Education Opinion

Can Public Schools Survive School Choice Initiatives?

By Matthew Lynch — September 16, 2014 3 min read
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The U.S. lags behind France, Germany, Canada, Australia, Japan, Brazil AND the U.K. combined in math and science, despite spending more on public education than these nations. In addition, only 25 percent of high school graduates have the literacy skills they need to get a job. What’s more, every 26 seconds a U.S. student drops out of high school. In the democratization of education process, indifference to learning has risen and the standards at public schools have dropped.

Based on these stats alone, change is inevitable and greatly needed. One way that Americans are trying to improve the overall educational experiences for K-12 students is through making available more choices beyond districted public schools. Long gone are the days when parents had to pick between the public school in their district or paying pricey private school tuition out of pocket. The rise of public charter and magnet schools, state-led voucher programs, online learning, and homeschooling options has meant that parents now have no reason to settle on the closest school or pay a premium to avoid it.

Can public schools thrive in a school choice environment? I think so, yes. Options like charter, magnet, private, online and homeschool curricula are not meant to undermine the nation’s public schools but to build them up through shared quality standards. There is room for all choices in K-12 schools and students benefit from the options.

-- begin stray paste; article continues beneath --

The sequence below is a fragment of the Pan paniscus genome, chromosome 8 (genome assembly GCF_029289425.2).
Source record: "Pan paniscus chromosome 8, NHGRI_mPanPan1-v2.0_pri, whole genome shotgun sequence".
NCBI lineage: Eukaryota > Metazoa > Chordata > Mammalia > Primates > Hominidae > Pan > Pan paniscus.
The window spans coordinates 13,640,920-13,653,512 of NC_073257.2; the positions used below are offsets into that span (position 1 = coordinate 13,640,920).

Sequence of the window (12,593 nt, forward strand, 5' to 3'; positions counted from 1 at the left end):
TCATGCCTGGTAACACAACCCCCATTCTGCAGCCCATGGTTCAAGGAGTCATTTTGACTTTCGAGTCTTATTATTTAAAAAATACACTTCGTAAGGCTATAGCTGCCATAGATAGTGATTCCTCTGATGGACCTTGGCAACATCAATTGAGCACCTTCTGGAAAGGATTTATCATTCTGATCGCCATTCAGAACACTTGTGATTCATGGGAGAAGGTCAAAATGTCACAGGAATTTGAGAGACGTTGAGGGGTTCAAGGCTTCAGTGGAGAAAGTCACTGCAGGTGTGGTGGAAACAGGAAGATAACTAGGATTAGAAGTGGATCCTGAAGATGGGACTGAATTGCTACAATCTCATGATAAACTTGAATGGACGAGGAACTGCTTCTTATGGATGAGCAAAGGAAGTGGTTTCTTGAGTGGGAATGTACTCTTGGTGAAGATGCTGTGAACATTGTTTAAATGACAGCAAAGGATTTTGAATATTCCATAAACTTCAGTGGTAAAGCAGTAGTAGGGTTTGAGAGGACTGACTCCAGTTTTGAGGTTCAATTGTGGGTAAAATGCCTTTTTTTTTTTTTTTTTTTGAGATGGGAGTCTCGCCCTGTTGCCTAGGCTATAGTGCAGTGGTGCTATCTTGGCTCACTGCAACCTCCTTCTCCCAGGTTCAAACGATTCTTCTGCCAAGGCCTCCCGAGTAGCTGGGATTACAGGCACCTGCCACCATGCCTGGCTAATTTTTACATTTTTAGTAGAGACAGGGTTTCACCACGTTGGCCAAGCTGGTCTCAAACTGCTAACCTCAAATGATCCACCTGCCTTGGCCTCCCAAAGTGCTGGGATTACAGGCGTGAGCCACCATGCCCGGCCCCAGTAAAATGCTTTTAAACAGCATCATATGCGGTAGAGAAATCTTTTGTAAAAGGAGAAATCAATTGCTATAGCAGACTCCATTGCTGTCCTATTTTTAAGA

School choice is not simply about non-traditional public schools though. The movement goes much deeper than that and empowers parents to take the reins of their children’s learning paths. Since 2007, the number of K-12 students enrolled in online public schools has risen an astonishing 450 percent. Home schooling is also on the rise as 1.77 million K-12 students are homeschooled - a number that has more than doubled since 1999. Parents are pushing back against simple acceptance of educational opportunities based on geography; they are still choosing traditional public and private schools but only after educating themselves.

Giving parents the freedom to choose their child’s school is a movement that strives to improve education at ALL schools through the old-fashioned business concept of competition. Public charter and magnet schools are tuition free, just like public schools, but must make some promises in their contracts in order to stay open. If these schools of choice habitually do not reach their goals, they close. Can the same be said of public schools? The accountability level that these young additions to the public school arena bring ensures that students achieve more - and if they don’t, those schools do not stick around long.

However, the logistics of allowing parents full power to choose schools outside of their districts for their kids can be a headache. There is also a fear that low-performing schools would see abandonment by students if another public school option with a higher ranking were available. While a hit against herd mentality, shouldn’t individual students have the option of a better school if it exists and is close enough for them to attend? Therein lies one of the major debates in school choice - who knows what is best? Trained educators/administrators - or individual parents?

The point can be argued either way, but parents are demanding the right for choices within the public school system. The benefits and/or consequences (if any) remain to be fully realized.

Do you feel that school choice helps or hurts public options?

If you would like to invite Dr. Lynch to speak or serve as a panelist at an upcoming event, please email him at lynch39083@aol.com.

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The opinions expressed in Education Futures: Emerging Trends in K-12 are strictly those of the author(s) and do not reflect the opinions or endorsement of Editorial Projects in Education, or any of its publications.